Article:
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The Case for Color-Blind Casting

I recently showed my husband a photo featuring an Asian extra in one of The Hobbit films tweeted by Daniel Dae Kim. The photo was accompanied by Kim’s argument for greater diversity in media in general and in particular for more color-blind casting in films like Lord of the Rings. My husband (who is both Chinese American and a huge Tolkienite) burst out laughing: “But it’s Lord of the Rings!”

We have an automatic assumption that a leading character will be white – call it whitespectation – thanks to our continued consumption of the ludicrously narrow, heterosexual cismale white standard in the media. Tolkien, as a British white guy writing in the 1940s, probably was writing about white (albeit non-human) persons.

In a controversial article Deadline had the bad sense to publish, editor Nellie Andreeva notes the increase in programming featuring actors of color (Empire, Fresh Off The Boat, etc). She then jumps erratically to a poorly-substantiated claim that major studios are now mandating 50% of television program roles be filled by minority actors. The underlying logic seems to be that because there are more minority roles in shows like Fresh and Empire, that other programming should continue to emphasis white actors – as if the average role on television were somehow specific to the Caucasian race and as if everyday reality, as it is portrayed in a drama or sitcom, is somehow inherently white. In the hands of casting directors, whitespectation becomes dangerous indeed.

I’m not particularly interested in responding to Andreeva’s article, because 1) I seriously doubt such a quota exists and 2) If such as quota does in fact exist, great. But I am interested in the question of true color-blind casting, in which roles are open to actors of any race.

In cinema, realism prevails and is increasingly necessary for the suspension of disbelief necessary to enjoy a production. Suspension of disbelief refers to our ability to set aside certain truths – for example, the fact that elves do not exist – in order to enjoy a film or television show. The relentless search for realism on screen has led to the development of new special effects techniques through the history of film, ultimately leading to the modern day prevalence of CG. If you’ve ever laughed during an old-time-y horror flick, it was probably because the chocolate syrup failed to convince you. The production’s intention – to frighten you – never materializes, due to the lack of extreme realism to which we have become accustomed. You find the suspension of your disbelief impossible and are incapable of experiencing the film the way it was intended.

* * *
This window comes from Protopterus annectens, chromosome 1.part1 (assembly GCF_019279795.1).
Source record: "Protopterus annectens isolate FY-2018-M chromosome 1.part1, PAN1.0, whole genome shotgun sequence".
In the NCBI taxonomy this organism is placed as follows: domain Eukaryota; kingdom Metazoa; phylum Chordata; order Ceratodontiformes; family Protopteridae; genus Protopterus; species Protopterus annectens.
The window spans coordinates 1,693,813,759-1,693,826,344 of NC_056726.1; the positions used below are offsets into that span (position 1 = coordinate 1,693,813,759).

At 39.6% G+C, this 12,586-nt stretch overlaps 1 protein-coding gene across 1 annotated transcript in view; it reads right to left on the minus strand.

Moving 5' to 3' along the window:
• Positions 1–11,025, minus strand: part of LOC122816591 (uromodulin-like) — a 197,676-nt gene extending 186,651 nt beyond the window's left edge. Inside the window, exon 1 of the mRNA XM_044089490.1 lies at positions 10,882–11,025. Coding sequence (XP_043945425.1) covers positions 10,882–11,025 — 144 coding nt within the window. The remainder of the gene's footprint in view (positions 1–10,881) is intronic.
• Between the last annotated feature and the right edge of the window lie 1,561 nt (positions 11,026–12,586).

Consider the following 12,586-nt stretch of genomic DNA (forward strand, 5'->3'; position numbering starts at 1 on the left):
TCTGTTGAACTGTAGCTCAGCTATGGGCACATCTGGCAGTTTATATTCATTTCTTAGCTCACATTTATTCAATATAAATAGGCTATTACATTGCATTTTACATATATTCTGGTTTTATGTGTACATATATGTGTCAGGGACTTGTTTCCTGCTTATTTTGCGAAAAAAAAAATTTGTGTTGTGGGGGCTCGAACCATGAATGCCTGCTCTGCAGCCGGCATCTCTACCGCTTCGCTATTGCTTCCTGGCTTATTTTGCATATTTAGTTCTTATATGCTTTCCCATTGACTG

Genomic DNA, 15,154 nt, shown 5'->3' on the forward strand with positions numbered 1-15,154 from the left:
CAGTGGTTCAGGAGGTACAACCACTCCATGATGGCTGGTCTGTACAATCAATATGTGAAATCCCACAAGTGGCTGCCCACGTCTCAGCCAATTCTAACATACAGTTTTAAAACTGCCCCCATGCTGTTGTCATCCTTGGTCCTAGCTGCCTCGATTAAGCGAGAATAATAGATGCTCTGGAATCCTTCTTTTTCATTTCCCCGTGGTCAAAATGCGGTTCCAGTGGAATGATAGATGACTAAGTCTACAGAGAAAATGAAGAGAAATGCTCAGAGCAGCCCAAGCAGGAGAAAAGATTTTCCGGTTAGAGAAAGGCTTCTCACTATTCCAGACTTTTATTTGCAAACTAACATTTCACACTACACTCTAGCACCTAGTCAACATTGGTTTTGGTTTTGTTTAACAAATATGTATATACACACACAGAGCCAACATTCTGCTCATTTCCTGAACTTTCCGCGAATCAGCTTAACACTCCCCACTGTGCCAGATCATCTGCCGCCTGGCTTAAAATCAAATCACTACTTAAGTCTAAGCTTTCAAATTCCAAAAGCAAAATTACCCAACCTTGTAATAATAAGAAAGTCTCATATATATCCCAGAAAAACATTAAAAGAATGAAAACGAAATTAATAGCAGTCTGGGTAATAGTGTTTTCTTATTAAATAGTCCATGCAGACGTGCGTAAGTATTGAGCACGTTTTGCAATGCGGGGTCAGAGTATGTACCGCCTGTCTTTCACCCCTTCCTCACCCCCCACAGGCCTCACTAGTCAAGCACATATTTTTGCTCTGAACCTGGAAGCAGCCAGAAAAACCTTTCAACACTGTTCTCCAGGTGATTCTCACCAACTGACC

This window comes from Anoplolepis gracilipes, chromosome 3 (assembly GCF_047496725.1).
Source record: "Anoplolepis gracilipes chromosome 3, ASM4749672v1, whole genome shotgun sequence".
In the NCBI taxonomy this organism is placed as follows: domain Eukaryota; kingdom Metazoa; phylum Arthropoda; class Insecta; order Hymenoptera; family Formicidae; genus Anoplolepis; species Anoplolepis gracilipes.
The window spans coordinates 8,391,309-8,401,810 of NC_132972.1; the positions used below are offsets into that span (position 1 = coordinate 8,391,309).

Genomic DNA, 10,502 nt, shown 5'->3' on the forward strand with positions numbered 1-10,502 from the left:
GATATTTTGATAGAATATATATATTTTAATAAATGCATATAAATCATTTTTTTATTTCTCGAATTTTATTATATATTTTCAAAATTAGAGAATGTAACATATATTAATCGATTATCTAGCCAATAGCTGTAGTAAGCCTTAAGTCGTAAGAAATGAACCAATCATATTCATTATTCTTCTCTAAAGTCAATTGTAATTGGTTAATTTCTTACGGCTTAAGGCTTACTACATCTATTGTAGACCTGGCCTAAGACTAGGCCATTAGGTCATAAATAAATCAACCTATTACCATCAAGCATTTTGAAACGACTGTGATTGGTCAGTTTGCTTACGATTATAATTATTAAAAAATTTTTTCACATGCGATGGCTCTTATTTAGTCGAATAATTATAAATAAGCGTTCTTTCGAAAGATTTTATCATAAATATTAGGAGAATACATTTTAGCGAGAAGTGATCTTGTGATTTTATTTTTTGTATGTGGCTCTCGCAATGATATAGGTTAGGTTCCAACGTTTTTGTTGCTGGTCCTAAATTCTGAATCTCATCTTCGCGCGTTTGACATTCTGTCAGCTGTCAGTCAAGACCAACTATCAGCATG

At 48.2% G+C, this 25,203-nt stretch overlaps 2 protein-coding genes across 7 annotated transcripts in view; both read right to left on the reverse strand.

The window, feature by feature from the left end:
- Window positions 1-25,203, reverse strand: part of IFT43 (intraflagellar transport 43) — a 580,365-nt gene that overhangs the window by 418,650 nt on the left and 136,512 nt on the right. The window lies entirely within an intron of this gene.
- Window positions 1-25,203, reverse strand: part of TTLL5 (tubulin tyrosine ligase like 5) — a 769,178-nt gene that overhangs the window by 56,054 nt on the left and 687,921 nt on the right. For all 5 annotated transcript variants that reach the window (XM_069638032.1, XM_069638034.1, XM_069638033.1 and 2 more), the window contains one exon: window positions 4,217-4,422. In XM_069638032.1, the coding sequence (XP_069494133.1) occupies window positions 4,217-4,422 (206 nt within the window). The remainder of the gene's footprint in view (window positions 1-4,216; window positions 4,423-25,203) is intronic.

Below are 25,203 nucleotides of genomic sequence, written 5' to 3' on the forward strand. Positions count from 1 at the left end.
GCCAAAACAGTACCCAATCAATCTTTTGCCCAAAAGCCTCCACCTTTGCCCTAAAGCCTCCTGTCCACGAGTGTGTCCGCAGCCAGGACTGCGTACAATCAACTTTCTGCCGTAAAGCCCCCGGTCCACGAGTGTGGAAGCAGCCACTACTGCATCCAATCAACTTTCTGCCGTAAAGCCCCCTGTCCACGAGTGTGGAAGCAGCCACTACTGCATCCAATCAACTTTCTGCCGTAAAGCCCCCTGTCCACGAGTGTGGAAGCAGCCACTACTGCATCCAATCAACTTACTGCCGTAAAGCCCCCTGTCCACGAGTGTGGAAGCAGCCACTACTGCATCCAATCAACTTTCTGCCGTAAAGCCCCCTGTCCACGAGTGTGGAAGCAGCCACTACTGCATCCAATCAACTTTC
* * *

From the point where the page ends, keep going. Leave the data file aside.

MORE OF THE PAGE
There is no suspension of disbelief necessary to watch a movie about a mythical hobbit from made-up Middle Earth who happens to be Asian. It is ludicrous to suggest that we can engage in a suspension of disbelief long enough to entertain the idea of a wizard but not the idea of a Latina hobbit. There is nothing about hobbits that necessitates their race in any direction, because hobbits don’t exist. They are ours to imagine as we like.

The rule of disbelief is the primary question a casting director ought to ask him or herself in regards to a potential character’s race – does a color-blind casting truly fail to uphold the suspension of disbelief? In the majority of productions today, the answer will be no, and it is therefore misguided and wrong to bar actors of color to these roles.

Productions based ohankswalt2n real-life people and events ought to take their cues from reality in regards to the race of the actors. Notice that the suspension of disbelief rule does not necessitate that the actor look exactly like the real figure, but does necessitate that he/she be of the same racial background as we understand it today. For example, when Tom Hanks was cast as Walt Disney in Saving Mr. Banks, he was encouraged to channel the “spirit” of Disney, rather to attempt to imitate the icon visually. Hanks certainly does not look like Disney (although incidentally, Ryan Gosling happens to look exactly like a young Walt). As an extreme contra-example, imagine the disastrous results if Hanks (or any white man) were cast as Dr. Martin Luther King Jr in Selma. This is a violation even Hollywood is unlikely to commit. Such a casting makes no logical sense to anyone and ignores all the realities of King’s life; the suspension of disbelief comes crashing down around us.